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Milwaukee Brewers' Orlando Arcia is congratulated in the dugout after hitting a solo home run during the second inning of a baseball game against the Pittsburgh Pirates, Sunday, Sept. 22, 2019, in Milwaukee. (AP Photo/Aaron Gash)

Sometimes, baseball just baseballs.

What happens can't be explained analytically or even logically (though maybe mystically?).

Such was the case with the Milwaukee Brewers, barely gripping playoff hopes as thin as barley.

On September 5, per the stat site FanGraphs, the Brewers had a 5.6 percent chance of making the playoffs. They won five straight, providing some hope, until it was shattered along with Christian Yelich's kneecap on September 10. Yelich's offensive wins above replacement (WAR) this year is 7.8 on FanGraphs. To put that in perspective, Kolten Wong and Paul DeJong have a 7.7 WAR combined. The Brewers lost their best offensive player, who was also the league's best offensive player. And it's not like they had great pitching or something. But and counting their win that night, the Brewers have won 11 of their past 13 games. Their playoff odds are now 97.1 percent.

It would take a failure as improbable as their ascent for the Brewers to miss out on October.

The Cardinals' September story has been special, but what the Brewers are doing is spellbinding. The Cardinals — it appears — are just far enough ahead to stave off Milwaukee for the division title. But the Brewers will likely make the Wild Card Game. And with what the Brewers are brewing, it's as if they're affected by something bigger than any analytic.

"When you get your back against the wall, you know you have to be darn-near perfect, and when that's what you achieve, that's to be commended," manager Craig Counsell told reporters covering the team. "We've done it a little differently. Guys have made sacrifices on that end. They've done more in some places when they've had to. … We were dealt a 'gut punch' with 'Yeli' and they still handled it. You can't say enough about what they're accomplishing right now.”

You could just tell something was stirring that first night without Yelich. Ryan Braun wore Yelich's jersey under his — the ribbed sleeves peeked out over his elbows — in efforts to keep Yelich's energy within the team. That night was also veteran Mike Moustakas' birthday. He had been dealing with a bone bruise — he had only started once since Aug. 26. But “Moose” returned to the lineup — and took over Yelich's spot in the lineup. And homered. And then, homered again. The second homer was in the ninth inning. It was a 5-5 game at Miami. He clobbered the ball to Jupiter (town or planet, take your pick). Per STATS, Moustakas was the first National League infielder with five or more RBIs on his birthday since Bill Mazeroski in 1966 — any mention of Mazeroski this time of year seems to whir autumn winds.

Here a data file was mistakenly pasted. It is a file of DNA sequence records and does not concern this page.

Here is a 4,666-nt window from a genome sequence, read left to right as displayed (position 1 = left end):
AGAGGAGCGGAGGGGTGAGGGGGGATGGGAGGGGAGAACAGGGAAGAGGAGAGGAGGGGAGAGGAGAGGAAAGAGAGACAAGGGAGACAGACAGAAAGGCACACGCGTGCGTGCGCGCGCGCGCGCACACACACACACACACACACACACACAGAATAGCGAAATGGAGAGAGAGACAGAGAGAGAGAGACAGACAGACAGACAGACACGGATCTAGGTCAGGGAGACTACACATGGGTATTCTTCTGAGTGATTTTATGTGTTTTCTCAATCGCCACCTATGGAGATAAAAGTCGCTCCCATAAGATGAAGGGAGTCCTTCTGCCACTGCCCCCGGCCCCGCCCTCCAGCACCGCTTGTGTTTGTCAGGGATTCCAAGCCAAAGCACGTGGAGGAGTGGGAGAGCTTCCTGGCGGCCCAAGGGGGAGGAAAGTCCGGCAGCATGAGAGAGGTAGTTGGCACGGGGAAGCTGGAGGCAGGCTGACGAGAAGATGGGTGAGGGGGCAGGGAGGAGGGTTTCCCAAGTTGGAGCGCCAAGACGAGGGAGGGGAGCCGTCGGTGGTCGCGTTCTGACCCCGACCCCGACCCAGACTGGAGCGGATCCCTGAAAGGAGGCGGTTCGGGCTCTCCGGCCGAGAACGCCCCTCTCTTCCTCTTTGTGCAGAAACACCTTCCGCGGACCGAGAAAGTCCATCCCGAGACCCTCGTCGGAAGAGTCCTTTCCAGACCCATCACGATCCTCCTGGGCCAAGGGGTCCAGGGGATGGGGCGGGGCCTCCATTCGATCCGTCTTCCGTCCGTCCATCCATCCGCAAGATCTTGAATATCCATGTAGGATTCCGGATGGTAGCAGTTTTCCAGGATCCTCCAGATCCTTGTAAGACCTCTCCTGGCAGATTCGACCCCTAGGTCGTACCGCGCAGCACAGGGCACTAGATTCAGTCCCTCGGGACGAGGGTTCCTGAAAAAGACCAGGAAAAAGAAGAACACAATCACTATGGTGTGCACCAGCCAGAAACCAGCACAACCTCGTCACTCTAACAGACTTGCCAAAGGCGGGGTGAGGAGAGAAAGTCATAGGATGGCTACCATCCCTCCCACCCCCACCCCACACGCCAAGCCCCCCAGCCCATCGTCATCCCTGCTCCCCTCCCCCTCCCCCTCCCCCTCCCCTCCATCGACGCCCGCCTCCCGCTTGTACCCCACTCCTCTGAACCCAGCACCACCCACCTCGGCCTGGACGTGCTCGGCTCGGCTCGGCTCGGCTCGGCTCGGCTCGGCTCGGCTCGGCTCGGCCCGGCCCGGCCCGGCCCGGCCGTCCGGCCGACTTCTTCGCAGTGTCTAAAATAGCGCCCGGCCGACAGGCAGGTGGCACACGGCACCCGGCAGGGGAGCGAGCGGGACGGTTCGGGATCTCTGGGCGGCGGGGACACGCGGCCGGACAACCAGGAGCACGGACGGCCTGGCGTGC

The Brewers won that game — and then took two of three in St. Louis, including the “John Gant Game.” That Sunday, the Cardinals reliever walked the bases loaded in the ninth inning … and reliever Junior Fernandez allowed a grand slam to Braun. It was a devastating and deflating loss for the Cardinals. They made up for it, of course, with their historic four-game sweep of the Cubs at Wrigley Field. But at the time, with the Nationals' starters looming, it was fair to wonder if that would be the loss that ruined St. Louis' season.

For Milwaukee's Brewers, it was the win that kept their dream spinning. And to their credit, those three Brewers batters had to earn the walks against Gant. Regardless, after that game, Milwaukee won three of the next four against San Diego. And then all three against Pittsburgh.

The Brewers didn't play Monday — their first rest day in 18 days — and have three games at Cincinnati and three at Colorado. Both teams are woefully out of the playoff race. Will the Brewers ever lose again? Will their next home game be Game 3 of the National League Division Series against the Dodgers? Or the home opener of 2020? It's easy to just throw out a prediction, because all good things come to an end, but this Brewers team is defying predictions by playing team baseball. Sacrificing, like the Cards do.

Besides Yelich, they don't have any other dominant offensive players. And even the ones they have are battling injuries. And the starting staff isn't even a staff — Counsell has been “bullpenning” brilliantly with relievers as starters … and even starters as relievers. Gio Gonzalez, a 10-year veteran, agreed to come out of the pen on Sunday. He pitched 3 1/3 scoreless innings in the 4-3 win against the Pirates.

Yes, the Brewers are playing bad baseball teams right now. But a Brewers team without Yelich doesn't strike fear like, say, the 2018 Milwaukee Brewers did.

In a meeting with reporters, Brewers owner Mark Attanasio shared the story about what happened after the Yelich injury. He personally flew in his jet to Miami, where the injury happened, to pick up Yelich.

"I think what had happened is it felt like the dream had died for this season," the owner said. "And, now, it hasn't. The strength of the organization has shown through here. … I actually thought this group could pull together and do it. Right around the end of August, when some of the minor-league guys came up and some back from injury, that Sunday, if you go back and look at the video tape, everybody's on the top step of the dugout. It was a great demeanor for the last game against the Cubs (at Wrigley Field).

"That was some real spirit there. I thought it could carry us again. It's carried us farther than we thought, but humans can do great things when they pull together and work together. You can see it here in baseball.”

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